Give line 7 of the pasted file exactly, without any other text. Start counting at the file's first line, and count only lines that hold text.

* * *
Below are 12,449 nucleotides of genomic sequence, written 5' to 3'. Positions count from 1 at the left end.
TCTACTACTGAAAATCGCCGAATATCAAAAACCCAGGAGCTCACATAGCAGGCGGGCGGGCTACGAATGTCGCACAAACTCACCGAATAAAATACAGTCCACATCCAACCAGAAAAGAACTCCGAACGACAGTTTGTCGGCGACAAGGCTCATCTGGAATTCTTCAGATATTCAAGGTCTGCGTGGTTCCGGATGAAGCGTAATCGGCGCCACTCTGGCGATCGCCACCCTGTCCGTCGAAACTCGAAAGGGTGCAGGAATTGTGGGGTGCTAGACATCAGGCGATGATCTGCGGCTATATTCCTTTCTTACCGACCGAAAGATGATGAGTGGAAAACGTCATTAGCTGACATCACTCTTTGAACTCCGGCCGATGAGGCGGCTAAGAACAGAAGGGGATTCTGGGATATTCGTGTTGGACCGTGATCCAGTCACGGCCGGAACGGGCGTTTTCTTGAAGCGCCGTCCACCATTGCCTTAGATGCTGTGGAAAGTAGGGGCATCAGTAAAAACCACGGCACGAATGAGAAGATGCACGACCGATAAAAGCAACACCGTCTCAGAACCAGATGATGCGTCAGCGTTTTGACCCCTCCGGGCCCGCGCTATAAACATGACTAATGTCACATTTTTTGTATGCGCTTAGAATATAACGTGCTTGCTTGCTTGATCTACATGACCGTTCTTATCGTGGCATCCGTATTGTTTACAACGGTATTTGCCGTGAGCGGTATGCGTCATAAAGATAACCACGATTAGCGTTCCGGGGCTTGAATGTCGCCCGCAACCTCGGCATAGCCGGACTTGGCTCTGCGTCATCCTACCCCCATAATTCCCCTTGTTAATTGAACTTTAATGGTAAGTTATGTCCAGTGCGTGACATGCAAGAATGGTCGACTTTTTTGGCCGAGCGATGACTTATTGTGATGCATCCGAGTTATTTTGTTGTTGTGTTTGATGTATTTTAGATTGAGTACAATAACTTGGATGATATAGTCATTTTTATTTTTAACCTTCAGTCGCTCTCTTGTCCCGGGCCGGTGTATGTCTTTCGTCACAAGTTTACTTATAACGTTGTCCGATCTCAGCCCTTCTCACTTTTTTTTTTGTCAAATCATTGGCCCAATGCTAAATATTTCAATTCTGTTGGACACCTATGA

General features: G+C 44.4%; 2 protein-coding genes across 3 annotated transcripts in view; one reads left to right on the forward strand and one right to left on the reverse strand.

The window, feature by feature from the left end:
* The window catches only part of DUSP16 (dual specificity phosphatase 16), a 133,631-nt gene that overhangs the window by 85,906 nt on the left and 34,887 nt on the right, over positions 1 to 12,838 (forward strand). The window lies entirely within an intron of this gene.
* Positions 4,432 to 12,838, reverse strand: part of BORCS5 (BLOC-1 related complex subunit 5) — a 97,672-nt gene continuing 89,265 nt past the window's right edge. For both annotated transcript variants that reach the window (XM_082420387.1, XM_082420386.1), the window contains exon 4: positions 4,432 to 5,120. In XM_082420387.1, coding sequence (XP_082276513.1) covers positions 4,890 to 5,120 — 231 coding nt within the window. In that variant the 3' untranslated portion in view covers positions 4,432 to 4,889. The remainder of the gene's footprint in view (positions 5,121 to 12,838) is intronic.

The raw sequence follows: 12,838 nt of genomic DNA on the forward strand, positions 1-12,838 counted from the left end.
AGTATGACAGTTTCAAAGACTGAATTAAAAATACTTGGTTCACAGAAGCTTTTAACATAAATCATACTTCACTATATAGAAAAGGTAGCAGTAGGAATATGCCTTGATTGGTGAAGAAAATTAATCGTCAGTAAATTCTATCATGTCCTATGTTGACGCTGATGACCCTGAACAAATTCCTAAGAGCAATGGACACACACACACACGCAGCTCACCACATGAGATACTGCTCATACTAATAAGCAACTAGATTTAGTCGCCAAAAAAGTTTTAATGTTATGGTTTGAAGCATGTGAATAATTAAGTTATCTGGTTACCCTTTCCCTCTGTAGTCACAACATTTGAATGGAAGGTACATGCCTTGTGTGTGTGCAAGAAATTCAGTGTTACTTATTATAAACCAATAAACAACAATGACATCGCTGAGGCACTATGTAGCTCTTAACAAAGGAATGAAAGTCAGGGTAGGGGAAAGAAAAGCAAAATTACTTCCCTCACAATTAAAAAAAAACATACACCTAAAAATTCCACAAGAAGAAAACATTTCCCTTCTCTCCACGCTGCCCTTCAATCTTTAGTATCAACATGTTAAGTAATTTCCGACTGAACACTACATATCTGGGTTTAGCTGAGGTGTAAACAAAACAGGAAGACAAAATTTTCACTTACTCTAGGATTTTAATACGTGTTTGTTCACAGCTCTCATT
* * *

The raw sequence follows: 12,838 nt of genomic DNA on the forward strand, positions 1-12,838 counted from the left end.